If part of the scene is 2 meters away from the flash, and another part
is 4 meters away, there is a 2 stop difference in the amount of light
they are receiving. So the fore part could be properly exposed and the
further part will look muddy.

>
> can I do this kind of thing with the D70? I need to study up on it a bit!!

See manual. A cable release and tripod are likely good investments.

>
> Thanks for the advice!

You're welcome.

Cheers,
Alan



--
-- r.p.e.35mm user resource: http://www.aliasimages.com/rpe35mmur.htm
-- r.p.d.slr-systems: http://www.aliasimages.com/rpdslrsysur.htm
-- [SI] gallery & rulz: http://www.pbase.com/shootin
-- e-meil: Remove FreeLunch.
Anonymous
May 6, 2005 7:18:42 PM

Archived from groups: rec.photo.digital.slr-systems (More info?)

In article <d5ftro$kg0$1@inews.gazeta.pl>,
Alan Browne <alan.browne@freelunchVideotron.ca> wrote:
>Bob wrote:
>
>> On Thu, 05 May 2005 10:09:44 -0400, Alan Browne
>> <alan.browne@freelunchVideotron.ca> wrote:
>>
>>
>>>Bob wrote:

[ ... ]

>>>>Why did the camera pick a dark exposure instead of compensating?
>>>
>>>It can only output so much flash power. You're choking it with the
>>>aperture. Making the shutter speed longer won't help as the flash
>>>duration is tiny compared to the shutter speed.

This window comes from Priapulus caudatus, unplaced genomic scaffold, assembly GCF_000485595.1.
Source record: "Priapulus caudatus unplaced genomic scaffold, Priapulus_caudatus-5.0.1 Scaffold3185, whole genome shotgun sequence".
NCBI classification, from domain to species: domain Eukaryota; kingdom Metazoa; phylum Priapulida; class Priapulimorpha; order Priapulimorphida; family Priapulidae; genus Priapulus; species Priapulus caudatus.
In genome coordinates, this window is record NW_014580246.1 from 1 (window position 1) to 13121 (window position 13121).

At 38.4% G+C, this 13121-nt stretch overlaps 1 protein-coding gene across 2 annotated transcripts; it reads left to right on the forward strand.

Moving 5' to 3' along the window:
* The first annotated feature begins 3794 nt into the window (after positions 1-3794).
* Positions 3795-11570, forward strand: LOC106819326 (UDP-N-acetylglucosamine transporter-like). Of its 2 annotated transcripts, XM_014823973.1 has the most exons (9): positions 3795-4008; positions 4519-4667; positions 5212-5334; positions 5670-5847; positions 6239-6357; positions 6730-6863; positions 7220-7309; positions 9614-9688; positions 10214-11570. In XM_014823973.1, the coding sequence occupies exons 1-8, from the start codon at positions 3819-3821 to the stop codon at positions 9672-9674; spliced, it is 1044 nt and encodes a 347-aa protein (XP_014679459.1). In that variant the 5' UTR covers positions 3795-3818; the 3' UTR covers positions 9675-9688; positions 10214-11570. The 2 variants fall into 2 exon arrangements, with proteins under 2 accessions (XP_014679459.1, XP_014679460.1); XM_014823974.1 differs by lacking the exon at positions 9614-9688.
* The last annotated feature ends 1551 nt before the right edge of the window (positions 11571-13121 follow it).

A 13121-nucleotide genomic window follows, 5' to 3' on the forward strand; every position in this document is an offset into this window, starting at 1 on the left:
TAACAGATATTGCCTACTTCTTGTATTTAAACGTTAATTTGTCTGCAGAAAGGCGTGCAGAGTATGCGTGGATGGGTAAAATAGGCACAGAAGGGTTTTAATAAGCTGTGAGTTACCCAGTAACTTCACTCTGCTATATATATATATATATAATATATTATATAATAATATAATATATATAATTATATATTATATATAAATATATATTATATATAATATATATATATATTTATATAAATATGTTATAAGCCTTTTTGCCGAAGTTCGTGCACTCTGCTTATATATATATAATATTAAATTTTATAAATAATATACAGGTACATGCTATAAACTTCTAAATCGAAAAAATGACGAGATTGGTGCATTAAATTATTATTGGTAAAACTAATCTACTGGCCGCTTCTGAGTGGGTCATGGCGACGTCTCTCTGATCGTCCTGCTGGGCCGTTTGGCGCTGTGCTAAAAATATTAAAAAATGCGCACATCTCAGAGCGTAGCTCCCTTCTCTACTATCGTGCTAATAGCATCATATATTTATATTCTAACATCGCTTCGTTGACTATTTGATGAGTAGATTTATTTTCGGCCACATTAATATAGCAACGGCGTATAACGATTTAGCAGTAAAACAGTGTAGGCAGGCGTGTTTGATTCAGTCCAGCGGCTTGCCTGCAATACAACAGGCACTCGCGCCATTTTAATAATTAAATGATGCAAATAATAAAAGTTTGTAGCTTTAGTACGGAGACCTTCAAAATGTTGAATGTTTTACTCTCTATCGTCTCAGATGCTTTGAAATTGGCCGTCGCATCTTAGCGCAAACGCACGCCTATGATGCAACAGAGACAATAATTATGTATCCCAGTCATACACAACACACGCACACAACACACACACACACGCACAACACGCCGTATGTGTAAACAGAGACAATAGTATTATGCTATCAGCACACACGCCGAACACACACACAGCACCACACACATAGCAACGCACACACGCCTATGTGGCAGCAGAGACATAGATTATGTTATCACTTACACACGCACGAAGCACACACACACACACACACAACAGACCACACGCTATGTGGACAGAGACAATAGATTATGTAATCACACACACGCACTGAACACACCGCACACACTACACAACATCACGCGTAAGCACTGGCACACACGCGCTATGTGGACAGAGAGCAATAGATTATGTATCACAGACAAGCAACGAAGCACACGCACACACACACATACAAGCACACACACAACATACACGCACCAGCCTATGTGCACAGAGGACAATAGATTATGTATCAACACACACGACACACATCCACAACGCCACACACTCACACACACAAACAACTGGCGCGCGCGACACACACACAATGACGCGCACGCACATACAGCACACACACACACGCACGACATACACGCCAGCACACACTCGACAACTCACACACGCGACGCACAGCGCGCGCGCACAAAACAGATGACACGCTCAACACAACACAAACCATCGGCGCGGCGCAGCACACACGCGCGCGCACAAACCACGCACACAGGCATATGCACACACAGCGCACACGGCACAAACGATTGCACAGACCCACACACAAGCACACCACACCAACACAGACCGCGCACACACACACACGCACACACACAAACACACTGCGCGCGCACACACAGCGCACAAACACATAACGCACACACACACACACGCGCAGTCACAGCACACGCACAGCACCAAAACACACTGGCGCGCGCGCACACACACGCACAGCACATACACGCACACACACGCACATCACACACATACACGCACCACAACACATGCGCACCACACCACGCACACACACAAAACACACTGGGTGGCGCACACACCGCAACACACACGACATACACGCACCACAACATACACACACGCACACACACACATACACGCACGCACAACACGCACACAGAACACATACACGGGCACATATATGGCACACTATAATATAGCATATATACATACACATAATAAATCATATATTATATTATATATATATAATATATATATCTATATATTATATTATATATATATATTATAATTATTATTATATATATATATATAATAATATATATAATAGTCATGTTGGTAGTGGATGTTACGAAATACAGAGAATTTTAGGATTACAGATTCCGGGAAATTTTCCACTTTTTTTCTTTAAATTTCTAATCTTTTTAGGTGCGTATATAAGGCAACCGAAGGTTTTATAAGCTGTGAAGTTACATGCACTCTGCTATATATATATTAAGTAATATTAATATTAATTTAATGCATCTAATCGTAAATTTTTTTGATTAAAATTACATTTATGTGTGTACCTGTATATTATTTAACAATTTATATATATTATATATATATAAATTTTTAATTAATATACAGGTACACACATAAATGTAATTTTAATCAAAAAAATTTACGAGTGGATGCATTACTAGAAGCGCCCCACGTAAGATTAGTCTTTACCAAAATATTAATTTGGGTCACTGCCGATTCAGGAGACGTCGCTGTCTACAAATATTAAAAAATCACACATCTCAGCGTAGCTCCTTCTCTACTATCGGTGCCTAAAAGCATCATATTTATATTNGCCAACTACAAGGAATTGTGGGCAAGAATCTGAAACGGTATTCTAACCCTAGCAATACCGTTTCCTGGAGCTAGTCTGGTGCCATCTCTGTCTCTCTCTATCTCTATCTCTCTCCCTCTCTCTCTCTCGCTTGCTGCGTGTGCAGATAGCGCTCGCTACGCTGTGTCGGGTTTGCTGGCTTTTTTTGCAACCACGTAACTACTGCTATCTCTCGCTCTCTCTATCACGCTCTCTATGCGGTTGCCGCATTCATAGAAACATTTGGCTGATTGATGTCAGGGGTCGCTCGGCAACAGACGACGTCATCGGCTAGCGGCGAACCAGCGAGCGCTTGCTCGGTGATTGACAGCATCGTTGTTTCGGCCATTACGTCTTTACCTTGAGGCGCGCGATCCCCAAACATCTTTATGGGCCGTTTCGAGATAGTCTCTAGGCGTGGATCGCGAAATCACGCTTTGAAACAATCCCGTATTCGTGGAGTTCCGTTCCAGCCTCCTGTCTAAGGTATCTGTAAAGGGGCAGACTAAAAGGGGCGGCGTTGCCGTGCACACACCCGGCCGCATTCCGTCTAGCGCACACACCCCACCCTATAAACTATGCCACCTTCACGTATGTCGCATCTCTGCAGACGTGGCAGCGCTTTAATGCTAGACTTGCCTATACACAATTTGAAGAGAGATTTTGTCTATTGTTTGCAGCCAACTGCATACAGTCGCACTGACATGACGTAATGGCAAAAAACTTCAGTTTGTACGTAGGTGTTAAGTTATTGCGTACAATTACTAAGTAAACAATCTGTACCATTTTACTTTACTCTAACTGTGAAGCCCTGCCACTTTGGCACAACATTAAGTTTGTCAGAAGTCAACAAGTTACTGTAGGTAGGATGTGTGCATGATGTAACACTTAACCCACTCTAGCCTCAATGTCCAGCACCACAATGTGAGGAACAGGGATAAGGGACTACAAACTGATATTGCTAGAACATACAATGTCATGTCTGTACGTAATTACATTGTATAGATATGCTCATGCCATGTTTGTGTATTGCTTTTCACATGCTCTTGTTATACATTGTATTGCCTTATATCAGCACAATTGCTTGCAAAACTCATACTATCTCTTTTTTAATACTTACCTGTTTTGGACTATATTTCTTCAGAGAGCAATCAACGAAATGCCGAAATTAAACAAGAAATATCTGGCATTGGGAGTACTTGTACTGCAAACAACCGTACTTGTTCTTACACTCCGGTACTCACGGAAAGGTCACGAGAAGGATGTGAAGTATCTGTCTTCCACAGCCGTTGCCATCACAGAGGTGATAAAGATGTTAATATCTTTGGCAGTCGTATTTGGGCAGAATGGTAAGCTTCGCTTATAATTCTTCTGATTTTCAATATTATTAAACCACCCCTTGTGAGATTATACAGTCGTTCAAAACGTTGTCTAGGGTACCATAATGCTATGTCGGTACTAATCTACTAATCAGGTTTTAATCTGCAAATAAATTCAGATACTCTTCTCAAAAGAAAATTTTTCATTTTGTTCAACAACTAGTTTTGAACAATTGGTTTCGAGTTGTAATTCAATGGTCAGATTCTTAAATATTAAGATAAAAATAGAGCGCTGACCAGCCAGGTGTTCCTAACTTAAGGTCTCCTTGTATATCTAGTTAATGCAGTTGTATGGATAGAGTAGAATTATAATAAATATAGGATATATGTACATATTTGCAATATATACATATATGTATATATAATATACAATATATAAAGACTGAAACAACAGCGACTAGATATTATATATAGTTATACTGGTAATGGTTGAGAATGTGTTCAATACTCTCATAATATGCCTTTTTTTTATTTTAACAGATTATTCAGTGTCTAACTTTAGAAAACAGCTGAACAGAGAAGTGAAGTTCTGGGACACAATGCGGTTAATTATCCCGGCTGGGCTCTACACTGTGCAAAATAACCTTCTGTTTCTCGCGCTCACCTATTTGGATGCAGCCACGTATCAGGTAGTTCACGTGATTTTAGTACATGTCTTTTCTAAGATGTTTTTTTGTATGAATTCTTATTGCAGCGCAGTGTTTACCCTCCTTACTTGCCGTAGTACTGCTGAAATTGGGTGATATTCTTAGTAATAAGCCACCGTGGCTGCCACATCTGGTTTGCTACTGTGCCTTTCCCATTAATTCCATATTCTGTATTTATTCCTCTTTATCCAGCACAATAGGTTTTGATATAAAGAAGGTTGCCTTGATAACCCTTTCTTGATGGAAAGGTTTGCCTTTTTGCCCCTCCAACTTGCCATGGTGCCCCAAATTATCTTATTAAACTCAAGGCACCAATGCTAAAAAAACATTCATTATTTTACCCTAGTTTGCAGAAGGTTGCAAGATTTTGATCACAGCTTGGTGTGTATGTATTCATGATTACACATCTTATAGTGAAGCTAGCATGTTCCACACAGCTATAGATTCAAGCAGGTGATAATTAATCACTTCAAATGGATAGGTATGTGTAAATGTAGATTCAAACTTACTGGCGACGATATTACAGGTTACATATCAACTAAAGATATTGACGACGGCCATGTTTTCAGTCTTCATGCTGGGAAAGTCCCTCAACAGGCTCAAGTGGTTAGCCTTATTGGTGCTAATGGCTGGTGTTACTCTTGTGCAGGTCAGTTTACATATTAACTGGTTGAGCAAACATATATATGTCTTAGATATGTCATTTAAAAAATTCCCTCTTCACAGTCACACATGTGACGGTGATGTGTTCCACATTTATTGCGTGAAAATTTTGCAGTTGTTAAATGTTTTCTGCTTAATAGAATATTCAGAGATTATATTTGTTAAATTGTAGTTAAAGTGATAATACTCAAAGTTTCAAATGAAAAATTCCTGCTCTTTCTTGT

>>
>>
>> OK I'm using all of the flash power as is... I hoped there was more!

There can be more -- with an additional flash unit or several.

>
>See not below. Even if you have a high powered flash, the 1/r^2 law
>can't be avoided. The usual trick for this is to bounce the flash off a
> white ceiling. (also softens the light and suppresses BG shaddows).
>But f/22 simply cuts too much light. (from f/5.6 to f/22 is 4 stops or
>16 times less light getting to the film).

Agreed. At least when limited to the on-camera flash only.

>> When I used a film camera, ages ago, I seem to remember setting up a shot with a
>> long exposure time and a small aperture setting, and using the flash to add in
>> to the natural light... I think the idea was to set up for the flash and then
>> increase shutter time to get some natural light... so I guess I need to set up
>> for a normal flash in manual mode and then increase the time?
>
>Sure. Often an ambient light photo needs a kicker for some detail
>somewhere even if the exposure time for the ambient is long. Just
>remember that light falloff is 1/r^2, so a single flash cannot cover a
>deep scene evenly.

So -- pick up a SB-800 (or an SB-600) or two or three, and
scatter them around. The D70 can act in "commander" mode to trigger
these as slave flashes off the camera -- no cables needed. Hide the
flash unit(s) behind foreground objects, oriented to illuminate the more
distant objects. Your on-camera flash will handle the nearer objects,
and the remote unit(s) will fill in the rest. (You do need to set the
"channel" number to match what is in the camera, and you have to go to
the camera's menu to select the "Commander" mode.)

>If part of the scene is 2 meters away from the flash, and another part